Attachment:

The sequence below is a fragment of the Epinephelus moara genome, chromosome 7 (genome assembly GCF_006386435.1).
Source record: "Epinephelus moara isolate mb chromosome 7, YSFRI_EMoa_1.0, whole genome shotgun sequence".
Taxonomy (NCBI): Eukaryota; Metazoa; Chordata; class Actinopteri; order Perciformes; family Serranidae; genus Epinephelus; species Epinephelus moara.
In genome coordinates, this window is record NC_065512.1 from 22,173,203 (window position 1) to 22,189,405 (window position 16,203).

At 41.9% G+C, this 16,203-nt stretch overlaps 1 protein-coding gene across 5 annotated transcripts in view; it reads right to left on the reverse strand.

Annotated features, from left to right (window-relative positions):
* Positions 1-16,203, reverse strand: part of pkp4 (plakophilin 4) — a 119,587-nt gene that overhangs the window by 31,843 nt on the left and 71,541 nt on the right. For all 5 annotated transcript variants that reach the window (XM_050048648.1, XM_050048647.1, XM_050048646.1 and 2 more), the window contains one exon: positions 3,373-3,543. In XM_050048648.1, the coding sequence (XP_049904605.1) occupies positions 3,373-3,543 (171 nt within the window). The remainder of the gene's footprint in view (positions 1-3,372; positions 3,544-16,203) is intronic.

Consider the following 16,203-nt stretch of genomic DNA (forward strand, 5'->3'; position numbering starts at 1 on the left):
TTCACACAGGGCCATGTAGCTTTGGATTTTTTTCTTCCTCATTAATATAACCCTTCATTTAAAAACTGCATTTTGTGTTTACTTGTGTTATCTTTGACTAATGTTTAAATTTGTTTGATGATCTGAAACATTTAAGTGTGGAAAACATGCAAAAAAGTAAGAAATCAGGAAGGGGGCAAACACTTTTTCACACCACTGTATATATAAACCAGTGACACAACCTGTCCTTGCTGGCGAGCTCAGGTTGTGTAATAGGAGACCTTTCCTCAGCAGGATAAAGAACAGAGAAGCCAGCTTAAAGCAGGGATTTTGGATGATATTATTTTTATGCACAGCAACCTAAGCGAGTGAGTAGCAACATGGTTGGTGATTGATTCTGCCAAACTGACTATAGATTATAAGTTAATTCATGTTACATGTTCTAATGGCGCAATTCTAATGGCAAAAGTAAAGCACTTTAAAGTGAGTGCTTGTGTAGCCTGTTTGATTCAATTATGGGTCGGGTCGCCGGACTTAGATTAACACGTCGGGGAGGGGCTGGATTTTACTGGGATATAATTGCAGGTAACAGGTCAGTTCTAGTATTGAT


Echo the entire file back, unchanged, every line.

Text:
The sequence below is a fragment of the Epinephelus moara genome, chromosome 7 (genome assembly GCF_006386435.1).
Source record: "Epinephelus moara isolate mb chromosome 7, YSFRI_EMoa_1.0, whole genome shotgun sequence".
Taxonomy (NCBI): Eukaryota; Metazoa; Chordata; class Actinopteri; order Perciformes; family Serranidae; genus Epinephelus; species Epinephelus moara.
In genome coordinates, this window is record NC_065512.1 from 22,173,203 (window position 1) to 22,189,405 (window position 16,203).

At 41.9% G+C, this 16,203-nt stretch overlaps 1 protein-coding gene across 5 annotated transcripts in view; it reads right to left on the reverse strand.

Annotated features, from left to right (window-relative positions):
* Positions 1-16,203, reverse strand: part of pkp4 (plakophilin 4) — a 119,587-nt gene that overhangs the window by 31,843 nt on the left and 71,541 nt on the right. For all 5 annotated transcript variants that reach the window (XM_050048648.1, XM_050048647.1, XM_050048646.1 and 2 more), the window contains one exon: positions 3,373-3,543. In XM_050048648.1, the coding sequence (XP_049904605.1) occupies positions 3,373-3,543 (171 nt within the window). The remainder of the gene's footprint in view (positions 1-3,372; positions 3,544-16,203) is intronic.

Consider the following 16,203-nt stretch of genomic DNA (forward strand, 5'->3'; position numbering starts at 1 on the left):
TTCACACAGGGCCATGTAGCTTTGGATTTTTTTCTTCCTCATTAATATAACCCTTCATTTAAAAACTGCATTTTGTGTTTACTTGTGTTATCTTTGACTAATGTTTAAATTTGTTTGATGATCTGAAACATTTAAGTGTGGAAAACATGCAAAAAAGTAAGAAATCAGGAAGGGGGCAAACACTTTTTCACACCACTGTATATATAAACCAGTGACACAACCTGTCCTTGCTGGCGAGCTCAGGTTGTGTAATAGGAGACCTTTCCTCAGCAGGATAAAGAACAGAGAAGCCAGCTTAAAGCAGGGATTTTGGATGATATTATTTTTATGCACAGCAACCTAAGCGAGTGAGTAGCAACATGGTTGGTGATTGATTCTGCCAAACTGACTATAGATTATAAGTTAATTCATGTTACATGTTCTAATGGCGCAATTCTAATGGCAAAAGTAAAGCACTTTAAAGTGAGTGCTTGTGTAGCCTGTTTGATTCAATTATGGGTCGGGTCGCCGGACTTAGATTAACACGTCGGGGAGGGGCTGGATTTTACTGGGATATAATTGCAGGTAACAGGTCAGTTCTAGTATTGAT